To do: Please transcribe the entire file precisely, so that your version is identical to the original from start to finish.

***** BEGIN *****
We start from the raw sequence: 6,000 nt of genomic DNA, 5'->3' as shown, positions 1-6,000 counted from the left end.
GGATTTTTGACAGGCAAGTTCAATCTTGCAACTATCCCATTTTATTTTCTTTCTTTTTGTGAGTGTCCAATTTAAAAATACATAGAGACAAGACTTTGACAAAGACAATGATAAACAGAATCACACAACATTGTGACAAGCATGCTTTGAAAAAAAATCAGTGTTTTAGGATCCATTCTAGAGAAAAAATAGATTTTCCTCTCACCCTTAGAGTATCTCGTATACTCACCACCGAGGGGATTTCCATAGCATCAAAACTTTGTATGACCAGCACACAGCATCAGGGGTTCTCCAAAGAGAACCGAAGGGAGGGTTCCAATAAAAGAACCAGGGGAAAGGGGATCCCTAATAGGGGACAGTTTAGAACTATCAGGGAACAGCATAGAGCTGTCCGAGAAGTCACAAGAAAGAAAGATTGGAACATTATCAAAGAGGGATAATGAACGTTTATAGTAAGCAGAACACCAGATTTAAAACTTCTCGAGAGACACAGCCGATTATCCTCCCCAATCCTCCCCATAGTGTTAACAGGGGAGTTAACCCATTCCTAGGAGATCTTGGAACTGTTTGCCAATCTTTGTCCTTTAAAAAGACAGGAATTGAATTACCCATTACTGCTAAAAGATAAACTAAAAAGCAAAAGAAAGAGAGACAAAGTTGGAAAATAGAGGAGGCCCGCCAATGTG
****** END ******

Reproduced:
We start from the raw sequence: 6,000 nt of genomic DNA, 5'->3' as shown, positions 1-6,000 counted from the left end.
GGATTTTTGACAGGCAAGTTCAATCTTGCAACTATCCCATTTTATTTTCTTTCTTTTTGTGAGTGTCCAATTTAAAAATACATAGAGACAAGACTTTGACAAAGACAATGATAAACAGAATCACACAACATTGTGACAAGCATGCTTTGAAAAAAAATCAGTGTTTTAGGATCCATTCTAGAGAAAAAATAGATTTTCCTCTCACCCTTAGAGTATCTCGTATACTCACCACCGAGGGGATTTCCATAGCATCAAAACTTTGTATGACCAGCACACAGCATCAGGGGTTCTCCAAAGAGAACCGAAGGGAGGGTTCCAATAAAAGAACCAGGGGAAAGGGGATCCCTAATAGGGGACAGTTTAGAACTATCAGGGAACAGCATAGAGCTGTCCGAGAAGTCACAAGAAAGAAAGATTGGAACATTATCAAAGAGGGATAATGAACGTTTATAGTAAGCAGAACACCAGATTTAAAACTTCTCGAGAGACACAGCCGATTATCCTCCCCAATCCTCCCCATAGTGTTAACAGGGGAGTTAACCCATTCCTAGGAGATCTTGGAACTGTTTGCCAATCTTTGTCCTTTAAAAAGACAGGAATTGAATTACCCATTACTGCTAAAAGATAAACTAAAAAGCAAAAGAAAGAGAGACAAAGTTGGAAAATAGAGGAGGCCCGCCAATGTG